It’s long-winded and the result of the frustrated conversations I’ve been having with other white people about how difficult it is to get through to or be taken seriously by white anti-racist activists in Portland who are busy competing with one another and shutting others out of conversations.
The person who posted that was clearly a white person, because they said “when you criticize those of us who are actually activists talking about race" in response to my repeated indications that this letter was directed toward other white people. Oh, AND because they mysteriously left out mentioning their race despite the original note from M that clearly states why that is A Thing.
I had a conversation with another white person about my difficulties figuring out how to talk about race with white activists here. I told her how strange it was that in Portland (or maybe it’s just queer communities everywhere, I don’t know) it seems impossible for white people to get past the “We need to be talking about racism” thing and actually talk, and then turn words into action points. I mentioned that I’ve had the experience of a white friend asking me to describe what someone I brought up looks like (for the purpose of figuring out who a person was) and them thinking it’s weird that “black” was part of my description. Is it that they don’t think that “white” would be a part of my description or are they stuck right there with all of the “colorblind” people without realizing it?
A really large amount of white people completely ignore the people of color in their neighborhood. By ignore I mean literally ignore, like never say hi to anyone or make eye contact or bother learning anyone’s name. This includes the vast number of white anti-racist activists that I know who are actively gentrifying black neighborhoods in Northeast. Like, I have seen this, and it doesn’t compute in my brain because that is not at all what it’s like to live in an actual neighborhood. Isn’t that what it’s like to live on some cul-de-sac in suburbia with crazy fences?
I want to make it clear that I don’t think I’m some enlightened white person who has “already dealt with it.” My point is that I don’t understand a lot of the ways that white people in Portland are talking about race and how it applies to real life. How are we trying to dismantle white supremacy when we tell people they shouldn’t be talking, when it’s precisely what we need to be doing? This whole “let’s have conversations about conversations about conversations” is getting way too fucking theoretical for me, I’m sorry.
It shouldn’t be assumed that white is some default we’re all secretly aware of. It shouldn’t be a novel concept for white people in POC neighborhoods to actually form relationships with the people around them. To get involved with our neighborhoods, to live intentionally in them rather than simply occupying a house. People who know their neighbors help them when the eviction notice pops up, when cops show up, when someone slips on ice, when it’s someone’s birthday, when you’re gonna have a party and you wanna do it respectfully, when someone needs a sitter real quick, whatever. They don’t just talk about how sad it is that gentrification happens on Facebook. We live in THE WORLD. And in THE WORLD exists the neighborhoods we chose and paid money to move into.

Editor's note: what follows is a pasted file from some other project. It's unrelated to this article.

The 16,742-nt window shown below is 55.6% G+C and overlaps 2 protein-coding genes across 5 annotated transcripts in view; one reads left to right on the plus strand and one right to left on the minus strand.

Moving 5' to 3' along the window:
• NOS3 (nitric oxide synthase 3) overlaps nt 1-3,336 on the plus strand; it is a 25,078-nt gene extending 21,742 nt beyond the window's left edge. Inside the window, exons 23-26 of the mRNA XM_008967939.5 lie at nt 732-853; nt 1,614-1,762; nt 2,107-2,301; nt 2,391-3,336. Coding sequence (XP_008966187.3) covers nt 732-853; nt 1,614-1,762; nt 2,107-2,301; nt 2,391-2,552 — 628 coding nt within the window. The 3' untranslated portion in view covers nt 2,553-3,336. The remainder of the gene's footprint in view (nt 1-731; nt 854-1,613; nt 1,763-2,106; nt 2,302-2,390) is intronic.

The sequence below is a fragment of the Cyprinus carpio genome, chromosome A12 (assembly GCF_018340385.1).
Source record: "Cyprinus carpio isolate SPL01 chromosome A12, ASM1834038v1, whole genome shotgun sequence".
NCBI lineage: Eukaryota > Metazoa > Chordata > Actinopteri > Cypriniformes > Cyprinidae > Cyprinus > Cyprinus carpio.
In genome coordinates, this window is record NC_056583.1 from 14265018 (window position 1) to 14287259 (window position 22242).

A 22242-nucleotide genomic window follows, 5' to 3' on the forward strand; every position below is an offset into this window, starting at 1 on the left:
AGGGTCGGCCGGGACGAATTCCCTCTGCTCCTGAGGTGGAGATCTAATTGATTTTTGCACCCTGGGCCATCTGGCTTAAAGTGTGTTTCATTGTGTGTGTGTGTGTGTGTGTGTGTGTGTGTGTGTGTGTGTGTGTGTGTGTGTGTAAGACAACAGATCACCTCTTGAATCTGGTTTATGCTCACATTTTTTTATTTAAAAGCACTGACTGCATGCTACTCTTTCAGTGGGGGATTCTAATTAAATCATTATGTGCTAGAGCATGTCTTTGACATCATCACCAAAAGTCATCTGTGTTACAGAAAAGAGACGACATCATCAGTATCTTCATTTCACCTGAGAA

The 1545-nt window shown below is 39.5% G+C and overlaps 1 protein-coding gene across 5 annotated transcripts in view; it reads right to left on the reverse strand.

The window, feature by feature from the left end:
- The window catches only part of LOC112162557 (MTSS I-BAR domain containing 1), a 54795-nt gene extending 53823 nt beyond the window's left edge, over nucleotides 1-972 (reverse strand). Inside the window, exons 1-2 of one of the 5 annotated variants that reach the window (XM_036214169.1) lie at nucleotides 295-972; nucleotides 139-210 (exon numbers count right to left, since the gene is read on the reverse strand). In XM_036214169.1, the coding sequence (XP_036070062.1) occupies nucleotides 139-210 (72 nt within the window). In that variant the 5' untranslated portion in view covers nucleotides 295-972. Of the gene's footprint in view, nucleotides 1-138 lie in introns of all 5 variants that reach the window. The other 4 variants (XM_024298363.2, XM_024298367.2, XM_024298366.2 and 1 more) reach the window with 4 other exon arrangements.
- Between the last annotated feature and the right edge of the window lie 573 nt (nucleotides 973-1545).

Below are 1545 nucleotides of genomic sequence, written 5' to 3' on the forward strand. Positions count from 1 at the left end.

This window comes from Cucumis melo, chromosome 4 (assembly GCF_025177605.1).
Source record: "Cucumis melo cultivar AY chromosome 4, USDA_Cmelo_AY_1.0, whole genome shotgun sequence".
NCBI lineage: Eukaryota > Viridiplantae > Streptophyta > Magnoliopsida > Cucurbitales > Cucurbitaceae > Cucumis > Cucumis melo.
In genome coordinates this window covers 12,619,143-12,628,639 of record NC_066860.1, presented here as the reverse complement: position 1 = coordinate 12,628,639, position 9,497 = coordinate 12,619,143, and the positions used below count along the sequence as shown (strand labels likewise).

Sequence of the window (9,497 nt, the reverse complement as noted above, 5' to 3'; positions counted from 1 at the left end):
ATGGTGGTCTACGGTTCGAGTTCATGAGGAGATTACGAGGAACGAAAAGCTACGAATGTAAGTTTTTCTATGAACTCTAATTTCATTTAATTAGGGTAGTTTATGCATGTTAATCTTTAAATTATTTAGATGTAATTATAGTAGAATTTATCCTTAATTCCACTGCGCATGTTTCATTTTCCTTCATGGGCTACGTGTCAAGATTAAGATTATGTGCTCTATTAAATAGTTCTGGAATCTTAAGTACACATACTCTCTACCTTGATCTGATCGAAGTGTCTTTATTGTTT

Pushback I’ve heard from other white people about that is “I don’t want to bother the POC in this neighborhood, it’s rude.” I’ve also heard people indicate that this would be tokenizing or fetishization or something, I don’t remember. But you know what? It’s actually really gross to actively cut yourself off from people of color in your neighborhood. It’s fucked up to decide for a person in your neighborhood that you guys shouldn’t be friends because you’re white and that person isn’t. How is that not totally creepy?
Please, if you live in Portland and are a white person and you care about anything, listen to this entire program. Listen to the truth about what is really happening to this city. Please. Please please.
So that’s what my diatribe was about. And I received the ask above in response to my friends-only Facebook post, meaning that whoever wrote it (hello!) is a person who I “know” (though I can’t imagine that anyone who knows me would say half of those things) but didn’t want to respond to my Facebook post publicly. Instead, they decided to follow a link to my blog and use these words on me here.
Anonymous person - I invite you to talk to me about these things. I invite your criticisms and conversation. I’m forever open to that because we should be talking to each other, remember? It interests me that you dismissed me the way I mentioned in my post. "I wanna figure out how to not be afraid of being dismissed by other white people in discussions about race. How bout you? What’s holding you back, other white people? If you can say out loud what it is maybe it can be talked out." And I was afraid when I read it, I even made my words on FB private because I felt attacked for speaking up.
And for for “try hanging out with a POC sometime,” I don’t even know what to do with that statement.
Despite being exhausted by this person and by the situations I’ve mentioned, It is my responsibility to talk about it. I should be exhausted, because like M said, this work is exhausting, and it’s far less exhausting for me as a white person than it is for him to deal with the hideous backlash he received, which included misgendering and a bunch of other nasty shit.
I wasn’t going to post this but it felt important to be up front with the feedback I got for what I wrote. The sort of feedback that intends to silence people who are critical about other white people. The Anonymous poster made me feel like I should shut up and not give my opinions. But for the sake of accountability and owning the words that I used, I’ve shared this entire thing with you.